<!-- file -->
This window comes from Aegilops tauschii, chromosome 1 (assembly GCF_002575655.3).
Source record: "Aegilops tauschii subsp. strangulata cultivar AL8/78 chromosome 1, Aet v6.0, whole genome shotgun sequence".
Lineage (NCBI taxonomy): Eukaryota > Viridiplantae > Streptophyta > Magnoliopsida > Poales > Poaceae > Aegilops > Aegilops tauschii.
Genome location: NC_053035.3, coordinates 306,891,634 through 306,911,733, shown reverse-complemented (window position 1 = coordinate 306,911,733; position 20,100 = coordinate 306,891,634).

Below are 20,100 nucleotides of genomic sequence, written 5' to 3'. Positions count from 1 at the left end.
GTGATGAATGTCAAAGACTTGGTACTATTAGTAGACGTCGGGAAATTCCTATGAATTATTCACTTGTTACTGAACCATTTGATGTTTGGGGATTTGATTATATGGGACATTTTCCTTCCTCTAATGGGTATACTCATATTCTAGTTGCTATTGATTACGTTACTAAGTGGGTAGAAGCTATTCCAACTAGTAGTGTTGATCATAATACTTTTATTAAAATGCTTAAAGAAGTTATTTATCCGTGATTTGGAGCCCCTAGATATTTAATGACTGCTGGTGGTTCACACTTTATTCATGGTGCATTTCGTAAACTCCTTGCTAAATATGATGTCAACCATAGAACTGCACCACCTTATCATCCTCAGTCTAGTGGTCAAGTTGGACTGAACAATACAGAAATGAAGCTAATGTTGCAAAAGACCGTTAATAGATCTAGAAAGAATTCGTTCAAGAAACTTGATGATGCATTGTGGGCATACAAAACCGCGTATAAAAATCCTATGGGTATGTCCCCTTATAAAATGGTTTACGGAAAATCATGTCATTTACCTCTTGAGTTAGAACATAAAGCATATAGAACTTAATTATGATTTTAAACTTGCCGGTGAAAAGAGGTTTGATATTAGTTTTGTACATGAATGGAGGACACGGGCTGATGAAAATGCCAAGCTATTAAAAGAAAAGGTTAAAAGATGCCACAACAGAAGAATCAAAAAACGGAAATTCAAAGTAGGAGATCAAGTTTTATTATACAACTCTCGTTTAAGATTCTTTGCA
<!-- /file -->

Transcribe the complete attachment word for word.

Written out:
This window comes from Aegilops tauschii, chromosome 1 (assembly GCF_002575655.3).
Source record: "Aegilops tauschii subsp. strangulata cultivar AL8/78 chromosome 1, Aet v6.0, whole genome shotgun sequence".
Lineage (NCBI taxonomy): Eukaryota > Viridiplantae > Streptophyta > Magnoliopsida > Poales > Poaceae > Aegilops > Aegilops tauschii.
Genome location: NC_053035.3, coordinates 306,891,634 through 306,911,733, shown reverse-complemented (window position 1 = coordinate 306,911,733; position 20,100 = coordinate 306,891,634).

Below are 20,100 nucleotides of genomic sequence, written 5' to 3'. Positions count from 1 at the left end.
GTGATGAATGTCAAAGACTTGGTACTATTAGTAGACGTCGGGAAATTCCTATGAATTATTCACTTGTTACTGAACCATTTGATGTTTGGGGATTTGATTATATGGGACATTTTCCTTCCTCTAATGGGTATACTCATATTCTAGTTGCTATTGATTACGTTACTAAGTGGGTAGAAGCTATTCCAACTAGTAGTGTTGATCATAATACTTTTATTAAAATGCTTAAAGAAGTTATTTATCCGTGATTTGGAGCCCCTAGATATTTAATGACTGCTGGTGGTTCACACTTTATTCATGGTGCATTTCGTAAACTCCTTGCTAAATATGATGTCAACCATAGAACTGCACCACCTTATCATCCTCAGTCTAGTGGTCAAGTTGGACTGAACAATACAGAAATGAAGCTAATGTTGCAAAAGACCGTTAATAGATCTAGAAAGAATTCGTTCAAGAAACTTGATGATGCATTGTGGGCATACAAAACCGCGTATAAAAATCCTATGGGTATGTCCCCTTATAAAATGGTTTACGGAAAATCATGTCATTTACCTCTTGAGTTAGAACATAAAGCATATAGAACTTAATTATGATTTTAAACTTGCCGGTGAAAAGAGGTTTGATATTAGTTTTGTACATGAATGGAGGACACGGGCTGATGAAAATGCCAAGCTATTAAAAGAAAAGGTTAAAAGATGCCACAACAGAAGAATCAAAAAACGGAAATTCAAAGTAGGAGATCAAGTTTTATTATACAACTCTCGTTTAAGATTCTTTGCA